Journal article

Getting the MOST out of follow-up: a randomized controlled trial comparing 3 monthly nurse led follow-up via telehealth, including monitoring CA125 and patient reported outcomes using the MOST (Measure of Ovarian Symptoms and Treatment concerns) with routine clinic based or telehealth follow-up, after completion of first line chemotherapy in patients with epithelial ovarian cancer.

Paul A Cohen, Penelope M Webb, Madeleine King, Andreas Obermair, Val Gebski, Phyllis Butow, Rachael Morton, Wanda Lawson, Patsy Yates, Rachel Campbell, Tarek Meniawy, Michelle McMullen, Andrew Dean, Jeffrey Goh, Orla McNally, Linda Mileshkin, Philip Beale, Rhonda Beach, Jane Hill, Cyril Dixon Show all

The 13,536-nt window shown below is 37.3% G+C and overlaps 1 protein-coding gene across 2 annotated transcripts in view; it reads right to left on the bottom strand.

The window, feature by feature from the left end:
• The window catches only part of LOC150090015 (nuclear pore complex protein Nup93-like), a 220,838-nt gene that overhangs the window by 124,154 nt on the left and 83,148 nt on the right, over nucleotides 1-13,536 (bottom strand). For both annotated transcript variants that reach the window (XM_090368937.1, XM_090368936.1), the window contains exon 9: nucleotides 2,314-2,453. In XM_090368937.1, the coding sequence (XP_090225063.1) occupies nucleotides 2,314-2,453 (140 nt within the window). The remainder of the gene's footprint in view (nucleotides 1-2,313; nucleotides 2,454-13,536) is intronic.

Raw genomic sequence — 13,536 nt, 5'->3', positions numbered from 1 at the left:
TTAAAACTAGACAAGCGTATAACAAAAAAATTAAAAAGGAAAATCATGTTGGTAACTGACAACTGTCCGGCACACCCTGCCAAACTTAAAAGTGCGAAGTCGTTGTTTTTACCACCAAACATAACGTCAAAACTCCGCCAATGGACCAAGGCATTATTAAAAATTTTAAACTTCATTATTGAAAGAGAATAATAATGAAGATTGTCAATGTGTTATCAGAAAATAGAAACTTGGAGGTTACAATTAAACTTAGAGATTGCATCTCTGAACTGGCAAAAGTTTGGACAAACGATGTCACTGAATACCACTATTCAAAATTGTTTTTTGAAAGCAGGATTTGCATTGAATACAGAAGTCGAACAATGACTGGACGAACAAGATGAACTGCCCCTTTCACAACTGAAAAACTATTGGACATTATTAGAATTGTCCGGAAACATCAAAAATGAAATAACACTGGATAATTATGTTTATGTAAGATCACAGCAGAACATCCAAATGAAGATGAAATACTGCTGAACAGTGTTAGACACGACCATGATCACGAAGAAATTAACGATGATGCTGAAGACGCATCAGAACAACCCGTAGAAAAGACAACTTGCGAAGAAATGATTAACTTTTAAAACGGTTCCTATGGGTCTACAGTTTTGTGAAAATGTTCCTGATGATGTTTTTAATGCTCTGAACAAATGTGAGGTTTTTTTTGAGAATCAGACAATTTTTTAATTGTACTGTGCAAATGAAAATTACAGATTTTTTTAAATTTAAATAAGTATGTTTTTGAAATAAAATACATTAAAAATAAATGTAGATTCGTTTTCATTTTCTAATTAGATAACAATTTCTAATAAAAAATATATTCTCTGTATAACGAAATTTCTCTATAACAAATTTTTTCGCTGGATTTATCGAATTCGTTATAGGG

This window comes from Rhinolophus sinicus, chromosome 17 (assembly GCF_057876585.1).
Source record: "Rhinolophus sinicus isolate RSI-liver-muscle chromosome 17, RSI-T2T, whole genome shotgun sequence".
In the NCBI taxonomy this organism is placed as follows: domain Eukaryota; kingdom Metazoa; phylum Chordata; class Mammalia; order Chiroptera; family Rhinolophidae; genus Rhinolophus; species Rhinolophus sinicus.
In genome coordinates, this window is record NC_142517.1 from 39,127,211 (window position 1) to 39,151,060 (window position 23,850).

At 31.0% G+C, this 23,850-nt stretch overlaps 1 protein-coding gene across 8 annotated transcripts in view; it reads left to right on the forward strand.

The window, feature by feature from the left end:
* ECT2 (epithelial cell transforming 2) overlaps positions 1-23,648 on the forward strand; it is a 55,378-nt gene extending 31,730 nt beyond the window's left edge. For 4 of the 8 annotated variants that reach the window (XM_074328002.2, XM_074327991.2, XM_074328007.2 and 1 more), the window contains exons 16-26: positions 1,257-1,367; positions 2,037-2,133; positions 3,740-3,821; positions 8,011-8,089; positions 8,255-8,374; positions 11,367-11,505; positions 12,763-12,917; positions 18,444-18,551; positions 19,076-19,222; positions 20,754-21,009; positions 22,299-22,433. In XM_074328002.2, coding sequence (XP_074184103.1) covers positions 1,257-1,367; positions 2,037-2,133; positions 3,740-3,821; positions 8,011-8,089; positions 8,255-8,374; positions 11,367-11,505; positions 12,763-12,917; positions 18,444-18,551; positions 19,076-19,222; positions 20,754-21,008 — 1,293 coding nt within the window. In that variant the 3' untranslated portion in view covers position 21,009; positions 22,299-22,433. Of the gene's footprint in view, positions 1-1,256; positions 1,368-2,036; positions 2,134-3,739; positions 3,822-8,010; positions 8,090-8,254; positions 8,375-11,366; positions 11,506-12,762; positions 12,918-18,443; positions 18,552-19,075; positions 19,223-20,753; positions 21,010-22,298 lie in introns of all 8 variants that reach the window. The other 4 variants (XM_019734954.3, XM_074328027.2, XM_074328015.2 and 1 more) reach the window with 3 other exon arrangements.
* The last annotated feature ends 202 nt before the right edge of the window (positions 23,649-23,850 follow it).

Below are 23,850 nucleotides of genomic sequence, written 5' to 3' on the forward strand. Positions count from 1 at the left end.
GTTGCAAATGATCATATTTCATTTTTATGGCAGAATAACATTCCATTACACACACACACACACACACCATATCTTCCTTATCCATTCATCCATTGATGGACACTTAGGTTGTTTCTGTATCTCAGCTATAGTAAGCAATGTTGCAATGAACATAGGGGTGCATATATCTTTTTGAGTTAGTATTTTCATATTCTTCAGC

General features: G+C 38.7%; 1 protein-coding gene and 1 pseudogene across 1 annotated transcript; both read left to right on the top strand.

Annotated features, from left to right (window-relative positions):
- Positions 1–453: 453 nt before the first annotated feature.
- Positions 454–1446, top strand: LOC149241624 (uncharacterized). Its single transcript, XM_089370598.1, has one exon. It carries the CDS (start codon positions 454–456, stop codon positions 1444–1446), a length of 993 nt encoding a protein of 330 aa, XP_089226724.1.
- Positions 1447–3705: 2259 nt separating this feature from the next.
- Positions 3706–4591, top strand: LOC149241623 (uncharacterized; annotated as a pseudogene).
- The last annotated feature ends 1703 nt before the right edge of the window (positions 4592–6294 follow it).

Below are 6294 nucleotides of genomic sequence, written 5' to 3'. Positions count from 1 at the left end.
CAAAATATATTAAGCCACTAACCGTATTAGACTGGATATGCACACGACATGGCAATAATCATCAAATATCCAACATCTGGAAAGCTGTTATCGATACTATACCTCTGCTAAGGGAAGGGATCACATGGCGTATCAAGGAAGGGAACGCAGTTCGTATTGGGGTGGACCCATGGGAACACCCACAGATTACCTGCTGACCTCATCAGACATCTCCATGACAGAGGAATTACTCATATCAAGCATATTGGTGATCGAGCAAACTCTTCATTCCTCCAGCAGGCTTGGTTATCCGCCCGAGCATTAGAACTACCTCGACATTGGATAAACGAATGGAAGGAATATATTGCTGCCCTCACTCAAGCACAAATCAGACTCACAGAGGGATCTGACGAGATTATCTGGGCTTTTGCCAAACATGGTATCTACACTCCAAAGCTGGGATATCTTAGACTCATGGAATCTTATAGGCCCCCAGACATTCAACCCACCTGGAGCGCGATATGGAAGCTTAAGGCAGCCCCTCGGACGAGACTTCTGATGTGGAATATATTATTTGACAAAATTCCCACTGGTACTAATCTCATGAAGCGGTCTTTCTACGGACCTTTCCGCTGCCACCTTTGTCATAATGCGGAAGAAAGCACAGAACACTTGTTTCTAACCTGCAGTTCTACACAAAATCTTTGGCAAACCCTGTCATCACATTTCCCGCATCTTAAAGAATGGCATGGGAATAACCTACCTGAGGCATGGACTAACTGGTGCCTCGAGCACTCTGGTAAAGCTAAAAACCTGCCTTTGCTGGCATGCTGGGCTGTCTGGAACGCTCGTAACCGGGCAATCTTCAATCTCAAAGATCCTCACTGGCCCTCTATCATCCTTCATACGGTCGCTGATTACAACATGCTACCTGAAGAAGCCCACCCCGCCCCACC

Int J Gynecol Cancer | Published : 2021

Abstract

BACKGROUND: Physical symptoms, anxiety, depression, fear of recurrence, sexual dysfunction, and social withdrawal are common in women after treatment for ovarian cancer. Most patients would like and need help dealing with these symptoms. The traditional model of follow-up care is unstructured and largely focused on diagnosing recurrent disease, and most oncologists lack skills to identify and manage psychosocial issues. No high quality prospective clinical trials have been conducted to determine the optimal follow-up regimen or the cost effectiveness of ovarian cancer surveillance strategies. PRIMARY OBJECTIVES: To assess emotional wellbeing, acceptability, safety, and cost effectiveness of ..

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University of Melbourne Researchers